Table 1 above includes a reference to symbolic immortality, which means that immortality is defined in terms of whether a deceased person is: 1) remembered; 2) the person’s beliefs and achievements live on; and 3) the person’s life continues to make a contribution beyond their lifespan. In other words, symbolic immortality is defined in terms of what a person cared about or was committed to in life. One example of symbolic immortality is making a large financial gift in the name of the donor to a religious group, arts organization, medical center, or educational institution. Literal immortality, on the other hand, suggests human beings escape death either by delaying it or by surviving the process of dying.2 Human longevity, as science tell us, hinges on genetics, lifestyle and standard of living, education, a clean environment, and other factors. The digital spiritual afterlife for now is seen as a form of symbolic immortality.

For now, the digital spiritual afterlife is a concept that suggests artificial intelligence and virtual reality technologies can be used in the future to create virtual environments allowing people to create, experience, and share their personal visions of the spiritual afterlife. It is seen as a tool that can be adapted for use in any religion or spiritual tradition with the intention of promoting spiritual awareness and growth. In time, the digital spiritual afterlife could include the development of digital replicas of human beings and their experiences and memories, including a digital soul or digital consciousness that inhabits the digital spiritual afterlife.

With this view of the path of digital spirituality through religions and spiritual traditions in mind, we turn to a vitally important question: Should we use advanced digital technologies with a spiritual development intention? For an answer, we return to the two central motivations for looking to technology for spiritual answers, which were discussed at the beginning of this article.

Where the First Face of Digital Spirituality Could Take Us

Should we use technology to consciously escape the human condition and its frailties, which could introduce the prospect that artificial intelligence (AI) agents could someday surpass humans in cognitive, emotional, and spiritual intelligence, attain literal immortality, and live forever in a digital after-world?

Transhumanism and its proponents, such as Ray Kurzweil, Max Moore, Nick Bostrom, and others, encourage us to consider the possibility that human beings may not represent the final stage of the evolutionary process.3 Several ethical issues and dilemmas are raised by this possibility, including major challenges to our long-held definition of personhood, or what it means to be a person. Personhood constitutes the union of the spiritual and the corporeal, which is considered to be the defining essence of human beings. Is our motivation to bring about personhood, including consciousness and spirit, to future AI agents? Most transhumanists seem to stop short of this recommendation. If we were to cross this line in giving consciousness and spiritual essence to AI agents, the mission of digital spirituality could shift in an alarming way to the cultivation of the spiritual life of AI agents, and cease to be about fostering human spiritual growth. This motivation did not underlie my recent book on digital spirituality.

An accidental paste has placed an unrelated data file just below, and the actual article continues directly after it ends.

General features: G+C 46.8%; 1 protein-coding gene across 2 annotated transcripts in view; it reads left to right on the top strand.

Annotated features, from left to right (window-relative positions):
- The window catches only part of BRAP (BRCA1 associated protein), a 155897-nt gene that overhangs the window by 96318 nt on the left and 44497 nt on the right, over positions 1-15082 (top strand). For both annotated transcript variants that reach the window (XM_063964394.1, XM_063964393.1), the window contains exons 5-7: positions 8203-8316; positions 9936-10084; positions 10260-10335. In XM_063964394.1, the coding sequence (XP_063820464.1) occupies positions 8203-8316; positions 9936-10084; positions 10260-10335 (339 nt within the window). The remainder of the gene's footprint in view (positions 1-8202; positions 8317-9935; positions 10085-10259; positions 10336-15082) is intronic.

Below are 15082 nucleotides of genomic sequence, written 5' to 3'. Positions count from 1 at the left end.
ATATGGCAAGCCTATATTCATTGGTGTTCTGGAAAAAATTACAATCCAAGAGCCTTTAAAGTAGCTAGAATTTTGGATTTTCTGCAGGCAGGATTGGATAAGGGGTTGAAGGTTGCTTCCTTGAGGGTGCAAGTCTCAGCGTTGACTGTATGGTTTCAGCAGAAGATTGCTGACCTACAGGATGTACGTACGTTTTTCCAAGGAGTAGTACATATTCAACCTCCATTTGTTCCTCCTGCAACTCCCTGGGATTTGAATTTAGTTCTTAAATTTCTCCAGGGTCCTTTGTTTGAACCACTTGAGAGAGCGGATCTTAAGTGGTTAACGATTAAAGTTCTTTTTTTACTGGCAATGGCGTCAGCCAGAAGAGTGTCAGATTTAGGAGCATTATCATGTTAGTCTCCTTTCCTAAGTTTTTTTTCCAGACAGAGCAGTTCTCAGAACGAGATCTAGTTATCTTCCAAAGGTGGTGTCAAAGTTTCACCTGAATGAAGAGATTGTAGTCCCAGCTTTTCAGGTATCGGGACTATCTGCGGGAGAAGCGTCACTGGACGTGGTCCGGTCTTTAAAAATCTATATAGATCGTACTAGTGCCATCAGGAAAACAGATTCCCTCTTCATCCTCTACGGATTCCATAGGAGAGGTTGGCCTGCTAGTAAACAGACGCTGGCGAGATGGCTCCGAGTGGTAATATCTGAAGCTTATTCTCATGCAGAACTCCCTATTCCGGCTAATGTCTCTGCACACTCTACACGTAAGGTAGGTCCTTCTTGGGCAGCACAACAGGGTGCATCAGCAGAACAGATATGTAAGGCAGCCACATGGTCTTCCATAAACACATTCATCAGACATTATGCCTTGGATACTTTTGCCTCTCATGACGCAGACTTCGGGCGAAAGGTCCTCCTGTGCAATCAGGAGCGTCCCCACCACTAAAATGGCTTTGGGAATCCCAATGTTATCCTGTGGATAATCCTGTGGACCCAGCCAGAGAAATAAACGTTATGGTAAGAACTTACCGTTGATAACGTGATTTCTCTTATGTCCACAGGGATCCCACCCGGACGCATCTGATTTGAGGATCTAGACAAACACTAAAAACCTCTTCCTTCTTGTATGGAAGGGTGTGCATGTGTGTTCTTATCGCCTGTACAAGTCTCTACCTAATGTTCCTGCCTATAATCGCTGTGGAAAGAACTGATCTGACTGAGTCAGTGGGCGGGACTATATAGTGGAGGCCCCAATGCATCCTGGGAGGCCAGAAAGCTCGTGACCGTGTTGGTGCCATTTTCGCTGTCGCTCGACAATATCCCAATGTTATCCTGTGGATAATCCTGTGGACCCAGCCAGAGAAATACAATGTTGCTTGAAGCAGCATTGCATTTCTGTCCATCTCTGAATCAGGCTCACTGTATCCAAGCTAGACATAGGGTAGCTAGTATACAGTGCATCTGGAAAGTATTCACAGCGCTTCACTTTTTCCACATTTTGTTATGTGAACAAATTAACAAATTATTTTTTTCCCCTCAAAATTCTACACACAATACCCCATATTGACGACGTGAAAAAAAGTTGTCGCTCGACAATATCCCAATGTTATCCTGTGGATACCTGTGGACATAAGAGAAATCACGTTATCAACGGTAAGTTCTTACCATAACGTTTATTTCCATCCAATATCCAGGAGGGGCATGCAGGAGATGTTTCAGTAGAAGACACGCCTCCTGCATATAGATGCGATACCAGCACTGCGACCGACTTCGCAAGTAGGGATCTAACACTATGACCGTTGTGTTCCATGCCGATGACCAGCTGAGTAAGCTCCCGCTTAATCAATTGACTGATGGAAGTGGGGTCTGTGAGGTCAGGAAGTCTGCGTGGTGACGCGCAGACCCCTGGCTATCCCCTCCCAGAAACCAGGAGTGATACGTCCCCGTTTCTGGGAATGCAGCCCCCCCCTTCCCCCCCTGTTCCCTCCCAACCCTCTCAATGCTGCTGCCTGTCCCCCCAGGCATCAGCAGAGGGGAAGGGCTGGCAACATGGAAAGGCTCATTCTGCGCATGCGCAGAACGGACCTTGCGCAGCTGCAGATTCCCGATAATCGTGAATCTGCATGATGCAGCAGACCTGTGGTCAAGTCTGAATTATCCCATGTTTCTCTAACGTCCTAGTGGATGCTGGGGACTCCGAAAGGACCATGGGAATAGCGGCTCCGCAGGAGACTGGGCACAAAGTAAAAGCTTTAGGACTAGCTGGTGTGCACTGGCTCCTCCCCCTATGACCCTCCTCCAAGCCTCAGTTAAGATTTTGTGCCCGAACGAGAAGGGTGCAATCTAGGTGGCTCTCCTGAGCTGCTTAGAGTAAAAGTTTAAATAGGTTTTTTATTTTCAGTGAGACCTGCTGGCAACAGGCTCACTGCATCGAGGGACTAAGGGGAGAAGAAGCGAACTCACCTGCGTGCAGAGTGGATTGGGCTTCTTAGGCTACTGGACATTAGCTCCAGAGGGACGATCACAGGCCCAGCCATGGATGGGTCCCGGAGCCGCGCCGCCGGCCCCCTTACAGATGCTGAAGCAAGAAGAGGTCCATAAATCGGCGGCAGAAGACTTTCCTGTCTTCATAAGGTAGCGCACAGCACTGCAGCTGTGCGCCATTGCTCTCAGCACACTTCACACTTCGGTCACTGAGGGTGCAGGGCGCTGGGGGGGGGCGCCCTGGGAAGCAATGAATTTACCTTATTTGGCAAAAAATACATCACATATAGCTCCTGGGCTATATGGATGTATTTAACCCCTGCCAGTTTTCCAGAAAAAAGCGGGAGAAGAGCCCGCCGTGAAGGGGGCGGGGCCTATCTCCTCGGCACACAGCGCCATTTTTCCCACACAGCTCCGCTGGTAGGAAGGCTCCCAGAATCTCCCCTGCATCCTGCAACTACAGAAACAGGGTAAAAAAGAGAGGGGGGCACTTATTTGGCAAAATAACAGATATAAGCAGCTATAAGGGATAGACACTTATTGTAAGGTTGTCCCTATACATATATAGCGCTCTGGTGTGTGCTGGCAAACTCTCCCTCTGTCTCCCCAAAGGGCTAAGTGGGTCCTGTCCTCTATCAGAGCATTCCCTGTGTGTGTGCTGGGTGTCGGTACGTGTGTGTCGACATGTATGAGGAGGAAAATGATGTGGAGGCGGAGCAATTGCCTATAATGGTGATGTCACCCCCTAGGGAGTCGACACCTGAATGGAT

The Second Face of Digital Spirituality: Prospects and Challenges

Having examined the potential frightening consequences of digital spirituality’s first face, let’s look at its second face, which keeps the focus of religion and spirituality in the virtual world on understanding and improving the human spiritual experience. In serving this worthy mission, digital spirituality will continue to evolve as its supporting technological foundation advances, and as the spiritual growth benefits of digital spirituality become better understood.

What are the challenges ahead? One challenge on the horizon is the integration of in-person (physical) and virtual spiritual beliefs and practices. A second challenge lies in using the digital world to advance our understanding of the spiritual afterlife in a way that prepares for better living in this world and readies us for our transition to the afterlife when our time comes. It is important that digital spirituality serves us by ensuring that whole-person spiritual development is cultivated in our virtual and physical worlds. Digital spirituality in this sense must deepen the human experience of spiritual oneness, and not add to our growing sense of isolation and fragmentation. Finally, it is important that our spiritual learning in the in-person and virtual worlds feed each other in a meaningful way with a focus on the mutual sustenance of the human spirit and Planet Earth.


[1] This table intends to provide a broad overview of beliefs and practices related to the spiritual afterlife. In reality, these beliefs and practices are quite diverse within religions and spiritual traditions.
[2] Iannone, Donald, T. Digital Spirituality, Its Rise and What It Means for Spiritual Identity, Belief, and Practice, Kindle Direct Publishing Company, Kendallville, Indiana, 2020.
[3] Transhumanism is a class of philosophies of life that seek the continuation and acceleration of the evolution of intelligent life beyond its currently human form and human limitations by means of science and technology, guided by life-promoting principles and values. Source: Moore, Max, “Transhumanism: Toward a Futurist Philosophy,” unpublished essay, 1990.

About Don Iannone

Don has followed his curiosity through life, which has carried him into the fields of economic development, environmental sustainability, writing and teaching, healthcare strategy, complementary medicine, and spirituality and religion. His creative life is filled with poetry, writing, and photography. Don is the author of over 25 academic and professional journal articles and book chapters, and more than a dozen books about economic development, contemporary spirituality, poetry, and photography. His academic training is in cultural anthropology, organizational behavior, economic development, philosophy and consciousness studies, and divinity and spirituality. He is the author of Digital Spirituality, Its Rise and What It Means for Spiritual Identity, Belief and Practice, which this article is based upon.

Read more